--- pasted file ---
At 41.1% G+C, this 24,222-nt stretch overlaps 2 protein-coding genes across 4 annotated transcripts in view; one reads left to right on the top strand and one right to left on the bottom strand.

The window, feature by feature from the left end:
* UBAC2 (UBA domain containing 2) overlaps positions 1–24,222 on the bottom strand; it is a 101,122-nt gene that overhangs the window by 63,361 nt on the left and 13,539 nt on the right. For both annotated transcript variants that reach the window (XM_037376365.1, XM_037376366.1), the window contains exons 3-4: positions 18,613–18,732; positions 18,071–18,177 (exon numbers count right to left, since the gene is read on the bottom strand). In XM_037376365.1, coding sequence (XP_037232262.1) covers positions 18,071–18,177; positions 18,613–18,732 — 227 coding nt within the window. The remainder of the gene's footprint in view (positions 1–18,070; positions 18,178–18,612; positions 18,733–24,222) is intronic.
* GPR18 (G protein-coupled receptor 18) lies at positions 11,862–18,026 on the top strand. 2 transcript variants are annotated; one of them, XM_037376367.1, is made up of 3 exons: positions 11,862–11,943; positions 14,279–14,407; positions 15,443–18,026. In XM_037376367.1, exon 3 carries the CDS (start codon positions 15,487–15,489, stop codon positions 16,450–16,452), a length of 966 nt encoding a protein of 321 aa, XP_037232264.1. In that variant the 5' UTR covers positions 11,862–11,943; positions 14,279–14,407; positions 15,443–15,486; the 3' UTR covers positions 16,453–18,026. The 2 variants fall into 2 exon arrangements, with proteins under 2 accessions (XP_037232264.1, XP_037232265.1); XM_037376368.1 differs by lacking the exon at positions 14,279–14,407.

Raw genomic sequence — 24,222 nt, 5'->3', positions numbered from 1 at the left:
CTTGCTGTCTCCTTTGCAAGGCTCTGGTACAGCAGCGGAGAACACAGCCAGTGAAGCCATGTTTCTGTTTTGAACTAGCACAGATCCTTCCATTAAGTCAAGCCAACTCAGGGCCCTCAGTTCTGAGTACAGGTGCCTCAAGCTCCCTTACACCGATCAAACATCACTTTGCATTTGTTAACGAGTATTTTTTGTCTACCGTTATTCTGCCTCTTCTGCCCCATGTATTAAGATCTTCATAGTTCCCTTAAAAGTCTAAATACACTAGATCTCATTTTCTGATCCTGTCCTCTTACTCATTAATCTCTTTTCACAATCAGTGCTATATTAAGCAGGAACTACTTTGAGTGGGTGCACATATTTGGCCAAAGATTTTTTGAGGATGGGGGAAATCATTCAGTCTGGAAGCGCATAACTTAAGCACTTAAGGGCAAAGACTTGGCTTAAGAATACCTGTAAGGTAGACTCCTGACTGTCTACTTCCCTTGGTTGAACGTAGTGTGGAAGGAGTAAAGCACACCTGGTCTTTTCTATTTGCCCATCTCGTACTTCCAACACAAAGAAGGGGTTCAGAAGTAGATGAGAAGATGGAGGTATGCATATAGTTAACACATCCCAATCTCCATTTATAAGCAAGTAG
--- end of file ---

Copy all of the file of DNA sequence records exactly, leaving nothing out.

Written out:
At 41.1% G+C, this 24,222-nt stretch overlaps 2 protein-coding genes across 4 annotated transcripts in view; one reads left to right on the top strand and one right to left on the bottom strand.

The window, feature by feature from the left end:
* UBAC2 (UBA domain containing 2) overlaps positions 1–24,222 on the bottom strand; it is a 101,122-nt gene that overhangs the window by 63,361 nt on the left and 13,539 nt on the right. For both annotated transcript variants that reach the window (XM_037376365.1, XM_037376366.1), the window contains exons 3-4: positions 18,613–18,732; positions 18,071–18,177 (exon numbers count right to left, since the gene is read on the bottom strand). In XM_037376365.1, coding sequence (XP_037232262.1) covers positions 18,071–18,177; positions 18,613–18,732 — 227 coding nt within the window. The remainder of the gene's footprint in view (positions 1–18,070; positions 18,178–18,612; positions 18,733–24,222) is intronic.
* GPR18 (G protein-coupled receptor 18) lies at positions 11,862–18,026 on the top strand. 2 transcript variants are annotated; one of them, XM_037376367.1, is made up of 3 exons: positions 11,862–11,943; positions 14,279–14,407; positions 15,443–18,026. In XM_037376367.1, exon 3 carries the CDS (start codon positions 15,487–15,489, stop codon positions 16,450–16,452), a length of 966 nt encoding a protein of 321 aa, XP_037232264.1. In that variant the 5' UTR covers positions 11,862–11,943; positions 14,279–14,407; positions 15,443–15,486; the 3' UTR covers positions 16,453–18,026. The 2 variants fall into 2 exon arrangements, with proteins under 2 accessions (XP_037232264.1, XP_037232265.1); XM_037376368.1 differs by lacking the exon at positions 14,279–14,407.

Raw genomic sequence — 24,222 nt, 5'->3', positions numbered from 1 at the left:
CTTGCTGTCTCCTTTGCAAGGCTCTGGTACAGCAGCGGAGAACACAGCCAGTGAAGCCATGTTTCTGTTTTGAACTAGCACAGATCCTTCCATTAAGTCAAGCCAACTCAGGGCCCTCAGTTCTGAGTACAGGTGCCTCAAGCTCCCTTACACCGATCAAACATCACTTTGCATTTGTTAACGAGTATTTTTTGTCTACCGTTATTCTGCCTCTTCTGCCCCATGTATTAAGATCTTCATAGTTCCCTTAAAAGTCTAAATACACTAGATCTCATTTTCTGATCCTGTCCTCTTACTCATTAATCTCTTTTCACAATCAGTGCTATATTAAGCAGGAACTACTTTGAGTGGGTGCACATATTTGGCCAAAGATTTTTTGAGGATGGGGGAAATCATTCAGTCTGGAAGCGCATAACTTAAGCACTTAAGGGCAAAGACTTGGCTTAAGAATACCTGTAAGGTAGACTCCTGACTGTCTACTTCCCTTGGTTGAACGTAGTGTGGAAGGAGTAAAGCACACCTGGTCTTTTCTATTTGCCCATCTCGTACTTCCAACACAAAGAAGGGGTTCAGAAGTAGATGAGAAGATGGAGGTATGCATATAGTTAACACATCCCAATCTCCATTTATAAGCAAGTAG